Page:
Former Attorney General Michael Mukasey today defended New York Police Department surveillance tactics that civil liberties advocates and others claim violate privacy rights of citizens not suspected of any wrongdoing.
A series of reports in The Associated Press since August have explored the counterterrorism activity of the New York police intelligence division, revealing that city investigators in 2007 kept close tabs on Muslims in other cities, including in New Jersey. The reports said New York police investigated hundreds of mosques and Muslim student groups.
The NYPD intelligence division is doing “everything the law allows” to prevent another terror attack, said Mukasey, a Debevoise & Plimpton partner in New York. Federal and state law, he said, allows NYPD to study the evolution of terror cells both in the United States and abroad.
Mukasey, the keynote speaker this afternoon at an American Bar Association conference in Washington on homeland security, touted a handful of successful investigations and prosecutions, including the terror cases against Faisal Shahzad, the so-called Times Square bomber, and Najibullah Zazi, who plotted to bomb the New York City subway system.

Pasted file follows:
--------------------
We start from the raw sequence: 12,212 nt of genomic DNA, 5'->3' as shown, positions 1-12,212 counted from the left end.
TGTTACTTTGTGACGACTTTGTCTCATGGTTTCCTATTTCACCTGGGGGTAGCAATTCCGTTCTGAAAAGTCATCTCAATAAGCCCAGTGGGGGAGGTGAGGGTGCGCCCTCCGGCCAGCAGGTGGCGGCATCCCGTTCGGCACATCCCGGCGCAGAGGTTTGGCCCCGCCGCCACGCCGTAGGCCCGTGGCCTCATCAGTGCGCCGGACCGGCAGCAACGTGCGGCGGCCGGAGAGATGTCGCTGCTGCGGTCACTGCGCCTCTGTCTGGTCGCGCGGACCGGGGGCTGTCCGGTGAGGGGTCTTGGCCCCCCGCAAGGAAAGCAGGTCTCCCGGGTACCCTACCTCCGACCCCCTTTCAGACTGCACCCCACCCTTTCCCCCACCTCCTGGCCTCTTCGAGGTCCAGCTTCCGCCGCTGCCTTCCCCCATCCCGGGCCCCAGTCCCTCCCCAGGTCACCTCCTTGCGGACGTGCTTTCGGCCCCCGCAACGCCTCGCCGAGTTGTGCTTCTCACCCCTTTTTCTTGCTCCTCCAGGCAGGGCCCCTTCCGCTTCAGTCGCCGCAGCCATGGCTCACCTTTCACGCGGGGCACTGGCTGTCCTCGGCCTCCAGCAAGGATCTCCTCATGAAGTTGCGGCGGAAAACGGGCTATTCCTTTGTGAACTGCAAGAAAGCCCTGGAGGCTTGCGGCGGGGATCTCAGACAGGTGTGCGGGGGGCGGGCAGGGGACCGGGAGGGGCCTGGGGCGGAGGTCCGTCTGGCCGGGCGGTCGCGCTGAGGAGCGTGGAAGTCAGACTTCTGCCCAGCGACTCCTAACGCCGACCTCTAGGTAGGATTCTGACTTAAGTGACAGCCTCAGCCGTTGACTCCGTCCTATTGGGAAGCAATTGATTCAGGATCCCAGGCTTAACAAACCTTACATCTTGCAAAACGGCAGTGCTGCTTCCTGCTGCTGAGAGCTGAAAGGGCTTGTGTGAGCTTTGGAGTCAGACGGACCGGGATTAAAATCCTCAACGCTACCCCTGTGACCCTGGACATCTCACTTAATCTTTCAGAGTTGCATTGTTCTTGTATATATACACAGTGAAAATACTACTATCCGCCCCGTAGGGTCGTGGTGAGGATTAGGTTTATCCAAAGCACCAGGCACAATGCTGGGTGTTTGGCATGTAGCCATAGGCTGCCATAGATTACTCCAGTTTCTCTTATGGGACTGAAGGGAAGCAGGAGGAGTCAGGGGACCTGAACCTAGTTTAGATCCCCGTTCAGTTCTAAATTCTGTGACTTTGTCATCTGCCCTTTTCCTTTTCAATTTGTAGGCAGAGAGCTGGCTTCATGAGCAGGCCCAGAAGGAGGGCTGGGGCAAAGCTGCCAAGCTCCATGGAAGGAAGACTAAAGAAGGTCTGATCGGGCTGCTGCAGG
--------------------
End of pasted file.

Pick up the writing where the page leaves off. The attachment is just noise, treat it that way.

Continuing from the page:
“It’s a bit odd that these successes are not being universally celebrated,” said Mukasey, the last attorney general during the George W. Bush administration. “I would say there’s an ongoing campaign to undermine the good work of the intelligence division.”
Mukasey pinned blame on the press and on American Muslim groups that have criticized the surveillance activity.
“In part that campaign is also the work of people who you would hope would know better—people who write news for a living and some political leaders as well,” Mukasey said.
Mukasey also criticized groups that include the Council on American-Islamic Relations. CAIR earlier this month urged the Obama administration to investigation NYPD’s secret files on Muslim-owned businesses.
The group’s executive director said in a statement March 9 that “it is indisputable that the NYPD is engaged in a widespread campaign of religious profiling targeting the American Muslim community.”
Earlier this month, at a U.S. Senate Appropriations subcommittee hearing, Sen. Frank Lautenberg (D-N.J.) asked Attorney General Eric Holder Jr. about the propriety of the NYPD surveillance program.
In particular, Lautenberg questioned the extent to which New York law enforcement officials first contacted counterparts in New Jersey before initiating surveillance there.
“How can a long enforcement agency spy on another state’s residents without notifying the authorities?” Lautenberg said.
“I don't know,” Holder said. “We are in the process of reviewing the letters that have come in expressing concerns about those matters. There are various components within the Justice Department that are actively looking at these matters.”
Holder said New Jersey Gov. Chris Christie, a Republican, expressed to him the concerns that he had about the surveillance program.
“At least what I’ve read publicly—and again, just what I’ve read publicly in the newspapers—is disturbing and these are things that are under review at the Justice Department,” Holder said at the appropriations hearing.